Yesterday, I wrote to Sarah, "We're finally back on dry land," and that really felt like the most accurate way to describe our current conditions. Oklahoma City greeted us Saturday night with its characteristic balmy temperatures, red-hued gusts, and really bad drivers. We haven't missed this place. We're living in an extended-stay hotel for the next five or so weeks while Dana wraps up a work assignment that reminds me an awful lot of the song that never ends (RIP Shari Lewis; girl could seriously rock a pair of suspenders).
In some ways it's an altogether different vantage point than the local RV park where we hung our hats between mid-September and mid-March; in most other ways, it's still Oklahoma and we still dislike it. Today, though—today, I think I'd write something different to Sarah. I might write, "What a bizarre feeling it is to have just cut a giant C in the western half of the United States only to carve that same C a second time, even deeper...and then to land back where we began, all in six weeks' time."
There's a vestibular disorder called mal de débarquement, which literally means "sickness of disembarkment." I'm sure you've experienced it before—maybe after rollerskating or iceskating as a child, when you finally pulled off your skates to go home and found yourself gliding, still. Vestibular Disorders Association defines it:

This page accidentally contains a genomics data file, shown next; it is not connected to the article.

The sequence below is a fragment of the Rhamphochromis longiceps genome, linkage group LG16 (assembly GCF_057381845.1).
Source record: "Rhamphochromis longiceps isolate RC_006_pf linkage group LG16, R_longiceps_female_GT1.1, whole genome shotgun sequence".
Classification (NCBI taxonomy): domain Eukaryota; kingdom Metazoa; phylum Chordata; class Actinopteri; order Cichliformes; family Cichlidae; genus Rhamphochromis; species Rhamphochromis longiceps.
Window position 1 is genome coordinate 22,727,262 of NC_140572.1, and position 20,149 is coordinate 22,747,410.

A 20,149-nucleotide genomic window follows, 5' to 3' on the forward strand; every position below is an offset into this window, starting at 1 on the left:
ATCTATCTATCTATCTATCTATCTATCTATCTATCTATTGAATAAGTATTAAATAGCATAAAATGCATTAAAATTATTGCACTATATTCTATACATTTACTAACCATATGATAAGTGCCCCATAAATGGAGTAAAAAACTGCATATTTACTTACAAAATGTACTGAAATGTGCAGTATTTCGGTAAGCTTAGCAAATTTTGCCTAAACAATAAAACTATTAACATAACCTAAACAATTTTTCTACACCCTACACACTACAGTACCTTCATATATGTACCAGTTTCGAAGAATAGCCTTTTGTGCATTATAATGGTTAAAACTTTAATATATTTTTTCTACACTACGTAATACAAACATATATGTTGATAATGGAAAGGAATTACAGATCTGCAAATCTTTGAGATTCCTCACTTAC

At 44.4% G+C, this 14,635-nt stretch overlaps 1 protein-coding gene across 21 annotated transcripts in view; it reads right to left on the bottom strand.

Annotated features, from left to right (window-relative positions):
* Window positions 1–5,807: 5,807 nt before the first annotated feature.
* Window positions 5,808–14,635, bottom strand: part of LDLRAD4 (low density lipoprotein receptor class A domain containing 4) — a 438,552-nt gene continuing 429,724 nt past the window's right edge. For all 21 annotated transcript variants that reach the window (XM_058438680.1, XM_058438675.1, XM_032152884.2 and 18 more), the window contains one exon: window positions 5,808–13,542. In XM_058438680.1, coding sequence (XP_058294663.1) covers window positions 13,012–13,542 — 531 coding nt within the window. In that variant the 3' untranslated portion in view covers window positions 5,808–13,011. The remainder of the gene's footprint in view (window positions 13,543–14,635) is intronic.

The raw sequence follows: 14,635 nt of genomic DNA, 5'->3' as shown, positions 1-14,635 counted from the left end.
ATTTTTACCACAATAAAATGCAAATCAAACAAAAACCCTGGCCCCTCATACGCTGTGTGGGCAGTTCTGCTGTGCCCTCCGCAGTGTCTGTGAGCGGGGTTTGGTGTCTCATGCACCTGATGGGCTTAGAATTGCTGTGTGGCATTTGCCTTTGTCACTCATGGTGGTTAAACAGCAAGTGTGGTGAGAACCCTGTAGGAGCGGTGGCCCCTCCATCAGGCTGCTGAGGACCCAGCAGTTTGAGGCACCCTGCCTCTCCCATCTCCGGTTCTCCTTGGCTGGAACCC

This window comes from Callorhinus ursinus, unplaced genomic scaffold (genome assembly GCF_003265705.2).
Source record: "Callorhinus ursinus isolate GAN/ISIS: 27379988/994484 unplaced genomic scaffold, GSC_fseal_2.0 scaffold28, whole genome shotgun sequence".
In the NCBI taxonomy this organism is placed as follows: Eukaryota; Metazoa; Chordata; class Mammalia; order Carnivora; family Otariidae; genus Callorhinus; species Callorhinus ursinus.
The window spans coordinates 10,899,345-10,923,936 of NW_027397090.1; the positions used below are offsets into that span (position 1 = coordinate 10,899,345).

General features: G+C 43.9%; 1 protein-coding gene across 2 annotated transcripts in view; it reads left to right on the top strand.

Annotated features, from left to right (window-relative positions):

Although this term originally referred to the illusion of movement felt as an aftereffect of travel on water by ship or boat, some experts now include other types of travel (such as by airplane, automobile, and train) as well as situations with novel movement patterns (such as reclining on a waterbed). Most individuals experience this illusion of movement almost immediately after the cessation of the precipitating event, and the sensation usually resolves within 24 hours.
And it's not that I'm experiencing mal de débarquement in any sort of physiological way since detraining (thank god). It's more that I've acquired a different way of interacting with the world—or at least I want to. The Naked Scientists get closer to describing what I mean:
What scientists think is going on is that you have in your head a model of the world and how you are relating to it. In other words, if the world is moving, then you’re modeling that movement and working out how to compensate for it either with movements of your head and eyes or your balance system so that you don’t fall over. When you’re on a ship, because of the constant movements, your brain has to ‘de-tune’, or damp down, that response a little bit. If it didn’t, you would continuously be over-correcting for it, which might underlie why you get seasick in the first place, and why after a period of time at sea you stop feeling seasick. So, when you then come back onto land, the signals are being fed into this system which models how you’re interacting with the world. When those signals are coming in now, you’re not continuously in motion so the very thing that was expecting you to be in motion is no longer always seeing motion. As a result the model is predicting how you should respond to the movements around you incorrectly. So you experience these rather strange sensations as though the world is continuously moving.